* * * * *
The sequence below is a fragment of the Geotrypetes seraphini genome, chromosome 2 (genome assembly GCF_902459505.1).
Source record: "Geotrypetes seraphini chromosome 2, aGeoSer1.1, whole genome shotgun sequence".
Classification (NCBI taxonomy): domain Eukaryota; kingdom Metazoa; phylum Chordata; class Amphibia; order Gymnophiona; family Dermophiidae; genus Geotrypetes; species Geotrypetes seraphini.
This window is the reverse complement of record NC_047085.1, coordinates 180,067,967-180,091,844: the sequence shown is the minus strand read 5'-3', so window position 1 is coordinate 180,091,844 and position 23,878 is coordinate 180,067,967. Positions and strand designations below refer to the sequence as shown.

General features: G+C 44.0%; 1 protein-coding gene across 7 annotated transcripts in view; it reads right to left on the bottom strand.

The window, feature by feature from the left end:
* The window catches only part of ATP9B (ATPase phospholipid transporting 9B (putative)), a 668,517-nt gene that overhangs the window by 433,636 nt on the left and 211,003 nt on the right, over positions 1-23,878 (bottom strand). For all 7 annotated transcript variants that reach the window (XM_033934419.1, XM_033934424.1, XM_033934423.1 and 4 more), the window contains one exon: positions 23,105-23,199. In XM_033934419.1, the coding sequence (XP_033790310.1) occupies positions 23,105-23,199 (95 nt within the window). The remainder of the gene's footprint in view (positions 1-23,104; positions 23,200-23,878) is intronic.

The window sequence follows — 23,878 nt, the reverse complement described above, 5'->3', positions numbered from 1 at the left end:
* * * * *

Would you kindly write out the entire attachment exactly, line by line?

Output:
The sequence below is a fragment of the Geotrypetes seraphini genome, chromosome 2 (genome assembly GCF_902459505.1).
Source record: "Geotrypetes seraphini chromosome 2, aGeoSer1.1, whole genome shotgun sequence".
Classification (NCBI taxonomy): domain Eukaryota; kingdom Metazoa; phylum Chordata; class Amphibia; order Gymnophiona; family Dermophiidae; genus Geotrypetes; species Geotrypetes seraphini.
This window is the reverse complement of record NC_047085.1, coordinates 180,067,967-180,091,844: the sequence shown is the minus strand read 5'-3', so window position 1 is coordinate 180,091,844 and position 23,878 is coordinate 180,067,967. Positions and strand designations below refer to the sequence as shown.

General features: G+C 44.0%; 1 protein-coding gene across 7 annotated transcripts in view; it reads right to left on the bottom strand.

The window, feature by feature from the left end:
* The window catches only part of ATP9B (ATPase phospholipid transporting 9B (putative)), a 668,517-nt gene that overhangs the window by 433,636 nt on the left and 211,003 nt on the right, over positions 1-23,878 (bottom strand). For all 7 annotated transcript variants that reach the window (XM_033934419.1, XM_033934424.1, XM_033934423.1 and 4 more), the window contains one exon: positions 23,105-23,199. In XM_033934419.1, the coding sequence (XP_033790310.1) occupies positions 23,105-23,199 (95 nt within the window). The remainder of the gene's footprint in view (positions 1-23,104; positions 23,200-23,878) is intronic.

The window sequence follows — 23,878 nt, the reverse complement described above, 5'->3', positions numbered from 1 at the left end: